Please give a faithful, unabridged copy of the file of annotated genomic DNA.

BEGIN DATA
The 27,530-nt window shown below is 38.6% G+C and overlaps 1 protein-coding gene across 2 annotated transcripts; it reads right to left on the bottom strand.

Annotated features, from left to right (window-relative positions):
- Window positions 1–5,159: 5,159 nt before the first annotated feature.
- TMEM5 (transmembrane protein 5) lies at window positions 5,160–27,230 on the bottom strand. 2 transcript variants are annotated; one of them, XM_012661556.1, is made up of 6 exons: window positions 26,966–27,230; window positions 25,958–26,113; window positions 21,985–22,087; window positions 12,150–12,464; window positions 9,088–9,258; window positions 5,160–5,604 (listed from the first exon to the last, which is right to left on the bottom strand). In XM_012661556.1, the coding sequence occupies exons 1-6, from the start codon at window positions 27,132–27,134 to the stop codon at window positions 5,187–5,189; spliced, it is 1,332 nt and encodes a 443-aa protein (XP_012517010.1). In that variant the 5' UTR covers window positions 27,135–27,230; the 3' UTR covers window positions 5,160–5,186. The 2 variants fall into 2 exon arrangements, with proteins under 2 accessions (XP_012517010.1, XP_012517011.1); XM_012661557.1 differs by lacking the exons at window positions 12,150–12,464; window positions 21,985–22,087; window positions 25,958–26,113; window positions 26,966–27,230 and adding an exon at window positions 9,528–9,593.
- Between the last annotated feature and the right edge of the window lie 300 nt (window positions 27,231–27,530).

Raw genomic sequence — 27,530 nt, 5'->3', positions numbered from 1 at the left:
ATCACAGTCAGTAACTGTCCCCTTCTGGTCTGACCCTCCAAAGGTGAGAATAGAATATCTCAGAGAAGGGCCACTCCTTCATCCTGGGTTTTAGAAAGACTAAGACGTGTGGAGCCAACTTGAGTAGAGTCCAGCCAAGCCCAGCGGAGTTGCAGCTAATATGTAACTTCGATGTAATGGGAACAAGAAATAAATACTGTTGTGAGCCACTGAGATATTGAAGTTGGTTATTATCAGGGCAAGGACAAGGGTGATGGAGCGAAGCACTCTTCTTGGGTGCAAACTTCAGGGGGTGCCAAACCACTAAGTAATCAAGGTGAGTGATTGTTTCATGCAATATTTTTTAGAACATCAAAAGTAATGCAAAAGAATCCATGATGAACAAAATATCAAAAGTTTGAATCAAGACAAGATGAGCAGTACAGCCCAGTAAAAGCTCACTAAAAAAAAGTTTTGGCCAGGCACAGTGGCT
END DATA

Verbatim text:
The 27,530-nt window shown below is 38.6% G+C and overlaps 1 protein-coding gene across 2 annotated transcripts; it reads right to left on the bottom strand.

Annotated features, from left to right (window-relative positions):
- Window positions 1–5,159: 5,159 nt before the first annotated feature.
- TMEM5 (transmembrane protein 5) lies at window positions 5,160–27,230 on the bottom strand. 2 transcript variants are annotated; one of them, XM_012661556.1, is made up of 6 exons: window positions 26,966–27,230; window positions 25,958–26,113; window positions 21,985–22,087; window positions 12,150–12,464; window positions 9,088–9,258; window positions 5,160–5,604 (listed from the first exon to the last, which is right to left on the bottom strand). In XM_012661556.1, the coding sequence occupies exons 1-6, from the start codon at window positions 27,132–27,134 to the stop codon at window positions 5,187–5,189; spliced, it is 1,332 nt and encodes a 443-aa protein (XP_012517010.1). In that variant the 5' UTR covers window positions 27,135–27,230; the 3' UTR covers window positions 5,160–5,186. The 2 variants fall into 2 exon arrangements, with proteins under 2 accessions (XP_012517010.1, XP_012517011.1); XM_012661557.1 differs by lacking the exons at window positions 12,150–12,464; window positions 21,985–22,087; window positions 25,958–26,113; window positions 26,966–27,230 and adding an exon at window positions 9,528–9,593.
- Between the last annotated feature and the right edge of the window lie 300 nt (window positions 27,231–27,530).

Raw genomic sequence — 27,530 nt, 5'->3', positions numbered from 1 at the left:
ATCACAGTCAGTAACTGTCCCCTTCTGGTCTGACCCTCCAAAGGTGAGAATAGAATATCTCAGAGAAGGGCCACTCCTTCATCCTGGGTTTTAGAAAGACTAAGACGTGTGGAGCCAACTTGAGTAGAGTCCAGCCAAGCCCAGCGGAGTTGCAGCTAATATGTAACTTCGATGTAATGGGAACAAGAAATAAATACTGTTGTGAGCCACTGAGATATTGAAGTTGGTTATTATCAGGGCAAGGACAAGGGTGATGGAGCGAAGCACTCTTCTTGGGTGCAAACTTCAGGGGGTGCCAAACCACTAAGTAATCAAGGTGAGTGATTGTTTCATGCAATATTTTTTAGAACATCAAAAGTAATGCAAAAGAATCCATGATGAACAAAATATCAAAAGTTTGAATCAAGACAAGATGAGCAGTACAGCCCAGTAAAAGCTCACTAAAAAAAAGTTTTGGCCAGGCACAGTGGCT